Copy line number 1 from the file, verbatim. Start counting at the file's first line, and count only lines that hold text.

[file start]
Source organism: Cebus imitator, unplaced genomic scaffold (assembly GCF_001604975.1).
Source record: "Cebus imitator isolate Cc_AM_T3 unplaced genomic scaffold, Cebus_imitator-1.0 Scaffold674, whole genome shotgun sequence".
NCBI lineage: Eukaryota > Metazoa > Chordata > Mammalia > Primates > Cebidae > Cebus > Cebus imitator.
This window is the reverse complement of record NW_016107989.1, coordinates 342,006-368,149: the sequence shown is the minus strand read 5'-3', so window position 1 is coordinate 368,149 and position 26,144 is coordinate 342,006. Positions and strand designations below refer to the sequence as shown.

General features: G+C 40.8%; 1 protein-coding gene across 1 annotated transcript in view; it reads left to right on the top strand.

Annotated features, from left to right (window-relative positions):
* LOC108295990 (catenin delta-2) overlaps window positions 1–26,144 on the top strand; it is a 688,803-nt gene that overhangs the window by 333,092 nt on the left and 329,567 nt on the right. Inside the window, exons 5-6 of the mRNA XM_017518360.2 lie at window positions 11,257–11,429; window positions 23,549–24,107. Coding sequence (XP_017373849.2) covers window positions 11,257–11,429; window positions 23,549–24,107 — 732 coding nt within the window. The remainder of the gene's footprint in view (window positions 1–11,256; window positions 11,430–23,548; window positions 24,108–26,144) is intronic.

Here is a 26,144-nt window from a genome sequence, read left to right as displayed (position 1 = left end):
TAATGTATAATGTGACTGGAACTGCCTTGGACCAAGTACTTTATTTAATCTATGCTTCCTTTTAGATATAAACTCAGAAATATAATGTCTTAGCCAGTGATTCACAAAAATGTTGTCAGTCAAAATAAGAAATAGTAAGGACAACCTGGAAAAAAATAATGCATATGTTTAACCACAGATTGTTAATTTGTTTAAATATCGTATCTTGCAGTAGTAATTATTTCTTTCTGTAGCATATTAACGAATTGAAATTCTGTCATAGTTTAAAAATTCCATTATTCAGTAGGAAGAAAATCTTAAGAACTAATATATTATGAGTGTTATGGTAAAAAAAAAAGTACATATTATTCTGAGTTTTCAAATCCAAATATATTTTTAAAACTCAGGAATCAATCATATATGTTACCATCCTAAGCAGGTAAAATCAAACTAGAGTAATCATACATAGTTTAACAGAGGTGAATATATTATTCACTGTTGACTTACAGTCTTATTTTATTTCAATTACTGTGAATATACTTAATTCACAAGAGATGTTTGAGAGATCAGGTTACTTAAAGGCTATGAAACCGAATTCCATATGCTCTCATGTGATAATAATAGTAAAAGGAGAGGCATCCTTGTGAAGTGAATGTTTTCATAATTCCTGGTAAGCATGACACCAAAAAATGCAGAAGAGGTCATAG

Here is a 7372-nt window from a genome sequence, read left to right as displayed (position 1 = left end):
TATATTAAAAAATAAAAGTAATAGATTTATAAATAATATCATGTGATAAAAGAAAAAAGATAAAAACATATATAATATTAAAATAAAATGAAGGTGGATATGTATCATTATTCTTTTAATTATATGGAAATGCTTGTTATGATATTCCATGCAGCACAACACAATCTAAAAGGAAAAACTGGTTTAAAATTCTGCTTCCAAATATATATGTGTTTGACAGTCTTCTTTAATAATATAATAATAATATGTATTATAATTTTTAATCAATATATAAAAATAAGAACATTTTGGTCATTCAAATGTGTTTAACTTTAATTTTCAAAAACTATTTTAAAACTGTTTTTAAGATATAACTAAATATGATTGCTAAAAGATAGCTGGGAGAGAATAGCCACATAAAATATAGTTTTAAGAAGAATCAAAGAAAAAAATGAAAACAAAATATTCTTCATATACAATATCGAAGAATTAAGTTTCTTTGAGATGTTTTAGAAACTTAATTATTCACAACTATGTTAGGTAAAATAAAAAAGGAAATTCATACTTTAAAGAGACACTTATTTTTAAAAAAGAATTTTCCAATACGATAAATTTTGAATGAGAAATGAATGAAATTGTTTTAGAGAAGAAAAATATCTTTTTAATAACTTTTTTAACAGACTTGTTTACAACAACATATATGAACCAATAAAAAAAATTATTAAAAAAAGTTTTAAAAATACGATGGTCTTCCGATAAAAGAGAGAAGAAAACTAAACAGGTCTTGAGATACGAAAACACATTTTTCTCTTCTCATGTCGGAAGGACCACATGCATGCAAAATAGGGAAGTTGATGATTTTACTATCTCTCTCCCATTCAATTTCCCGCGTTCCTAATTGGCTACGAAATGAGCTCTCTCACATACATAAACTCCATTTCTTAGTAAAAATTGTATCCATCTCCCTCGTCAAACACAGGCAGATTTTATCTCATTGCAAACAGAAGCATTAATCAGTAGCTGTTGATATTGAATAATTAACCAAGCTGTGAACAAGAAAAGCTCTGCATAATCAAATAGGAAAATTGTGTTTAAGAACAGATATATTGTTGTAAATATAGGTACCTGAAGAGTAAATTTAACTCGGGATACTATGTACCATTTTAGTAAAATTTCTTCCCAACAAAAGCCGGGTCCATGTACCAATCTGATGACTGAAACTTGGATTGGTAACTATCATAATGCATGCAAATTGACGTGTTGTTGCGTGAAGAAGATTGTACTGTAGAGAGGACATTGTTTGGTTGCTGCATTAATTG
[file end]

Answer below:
Source organism: Cebus imitator, unplaced genomic scaffold (assembly GCF_001604975.1).